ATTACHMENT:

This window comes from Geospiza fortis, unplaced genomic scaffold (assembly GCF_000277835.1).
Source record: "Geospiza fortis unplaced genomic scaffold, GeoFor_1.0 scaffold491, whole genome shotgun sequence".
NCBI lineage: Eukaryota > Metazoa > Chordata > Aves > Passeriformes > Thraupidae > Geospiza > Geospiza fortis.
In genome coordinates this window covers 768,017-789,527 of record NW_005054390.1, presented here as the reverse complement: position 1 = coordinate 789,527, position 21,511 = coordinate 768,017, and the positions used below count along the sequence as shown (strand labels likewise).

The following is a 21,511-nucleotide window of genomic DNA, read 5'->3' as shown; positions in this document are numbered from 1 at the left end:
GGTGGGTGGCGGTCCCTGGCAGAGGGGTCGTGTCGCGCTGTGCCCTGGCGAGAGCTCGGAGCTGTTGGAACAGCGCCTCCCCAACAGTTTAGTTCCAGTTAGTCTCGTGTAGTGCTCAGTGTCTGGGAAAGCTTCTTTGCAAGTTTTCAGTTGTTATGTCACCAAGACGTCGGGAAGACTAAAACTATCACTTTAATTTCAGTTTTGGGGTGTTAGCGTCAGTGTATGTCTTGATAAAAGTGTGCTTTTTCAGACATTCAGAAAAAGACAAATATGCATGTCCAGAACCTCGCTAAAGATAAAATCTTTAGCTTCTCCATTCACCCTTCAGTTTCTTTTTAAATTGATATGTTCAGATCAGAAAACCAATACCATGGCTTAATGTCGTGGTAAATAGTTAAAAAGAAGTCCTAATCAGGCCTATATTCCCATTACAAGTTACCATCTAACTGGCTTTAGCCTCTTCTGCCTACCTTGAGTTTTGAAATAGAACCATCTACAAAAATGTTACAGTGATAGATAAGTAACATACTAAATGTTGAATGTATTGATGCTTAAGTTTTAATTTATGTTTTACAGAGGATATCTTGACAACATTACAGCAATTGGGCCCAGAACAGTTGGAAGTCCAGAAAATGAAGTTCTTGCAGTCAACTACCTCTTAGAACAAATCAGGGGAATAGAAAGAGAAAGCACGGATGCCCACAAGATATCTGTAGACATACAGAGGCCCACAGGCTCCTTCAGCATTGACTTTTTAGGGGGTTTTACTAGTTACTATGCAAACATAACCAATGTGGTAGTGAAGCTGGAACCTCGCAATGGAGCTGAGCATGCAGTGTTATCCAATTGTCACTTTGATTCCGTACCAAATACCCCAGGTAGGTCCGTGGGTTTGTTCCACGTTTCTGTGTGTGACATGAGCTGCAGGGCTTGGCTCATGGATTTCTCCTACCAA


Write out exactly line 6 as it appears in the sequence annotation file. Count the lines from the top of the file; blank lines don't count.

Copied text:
GGTGGGTGGCGGTCCCTGGCAGAGGGGTCGTGTCGCGCTGTGCCCTGGCGAGAGCTCGGAGCTGTTGGAACAGCGCCTCCCCAACAGTTTAGTTCCAGTTAGTCTCGTGTAGTGCTCAGTGTCTGGGAAAGCTTCTTTGCAAGTTTTCAGTTGTTATGTCACCAAGACGTCGGGAAGACTAAAACTATCACTTTAATTTCAGTTTTGGGGTGTTAGCGTCAGTGTATGTCTTGATAAAAGTGTGCTTTTTCAGACATTCAGAAAAAGACAAATATGCATGTCCAGAACCTCGCTAAAGATAAAATCTTTAGCTTCTCCATTCACCCTTCAGTTTCTTTTTAAATTGATATGTTCAGATCAGAAAACCAATACCATGGCTTAATGTCGTGGTAAATAGTTAAAAAGAAGTCCTAATCAGGCCTATATTCCCATTACAAGTTACCATCTAACTGGCTTTAGCCTCTTCTGCCTACCTTGAGTTTTGAAATAGAACCATCTACAAAAATGTTACAGTGATAGATAAGTAACATACTAAATGTTGAATGTATTGATGCTTAAGTTTTAATTTATGTTTTACAGAGGATATCTTGACAACATTACAGCAATTGGGCCCAGAACAGTTGGAAGTCCAGAAAATGAAGTTCTTGCAGTCAACTACCTCTTAGAACAAATCAGGGGAATAGAAAGAGAAAGCACGGATGCCCACAAGATATCTGTAGACATACAGAGGCCCACAGGCTCCTTCAGCATTGACTTTTTAGGGGGTTTTACTAGTTACTATGCAAACATAACCAATGTGGTAGTGAAGCTGGAACCTCGCAATGGAGCTGAGCATGCAGTGTTATCCAATTGTCACTTTGATTCCGTACCAAATACCCCAGGTAGGTCCGTGGGTTTGTTCCACGTTTCTGTGTGTGACATGAGCTGCAGGGCTTGGCTCATGGATTTCTCCTACCAA